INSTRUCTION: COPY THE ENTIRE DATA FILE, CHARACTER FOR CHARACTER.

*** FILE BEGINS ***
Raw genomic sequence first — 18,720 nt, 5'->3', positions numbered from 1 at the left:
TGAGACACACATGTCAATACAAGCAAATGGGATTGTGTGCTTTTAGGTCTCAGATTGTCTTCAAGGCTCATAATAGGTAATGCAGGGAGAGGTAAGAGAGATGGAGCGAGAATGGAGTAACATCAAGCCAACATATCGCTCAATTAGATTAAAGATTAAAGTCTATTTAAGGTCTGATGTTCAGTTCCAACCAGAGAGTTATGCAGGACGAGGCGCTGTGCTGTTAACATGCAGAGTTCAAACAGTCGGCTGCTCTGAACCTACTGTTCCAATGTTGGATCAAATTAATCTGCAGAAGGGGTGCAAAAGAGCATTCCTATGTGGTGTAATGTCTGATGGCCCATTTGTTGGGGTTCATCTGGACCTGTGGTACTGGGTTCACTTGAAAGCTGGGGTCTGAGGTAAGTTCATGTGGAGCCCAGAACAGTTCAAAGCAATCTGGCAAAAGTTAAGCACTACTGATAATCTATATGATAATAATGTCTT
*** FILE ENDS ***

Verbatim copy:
Raw genomic sequence first — 18,720 nt, 5'->3', positions numbered from 1 at the left:
TGAGACACACATGTCAATACAAGCAAATGGGATTGTGTGCTTTTAGGTCTCAGATTGTCTTCAAGGCTCATAATAGGTAATGCAGGGAGAGGTAAGAGAGATGGAGCGAGAATGGAGTAACATCAAGCCAACATATCGCTCAATTAGATTAAAGATTAAAGTCTATTTAAGGTCTGATGTTCAGTTCCAACCAGAGAGTTATGCAGGACGAGGCGCTGTGCTGTTAACATGCAGAGTTCAAACAGTCGGCTGCTCTGAACCTACTGTTCCAATGTTGGATCAAATTAATCTGCAGAAGGGGTGCAAAAGAGCATTCCTATGTGGTGTAATGTCTGATGGCCCATTTGTTGGGGTTCATCTGGACCTGTGGTACTGGGTTCACTTGAAAGCTGGGGTCTGAGGTAAGTTCATGTGGAGCCCAGAACAGTTCAAAGCAATCTGGCAAAAGTTAAGCACTACTGATAATCTATATGATAATAATGTCTT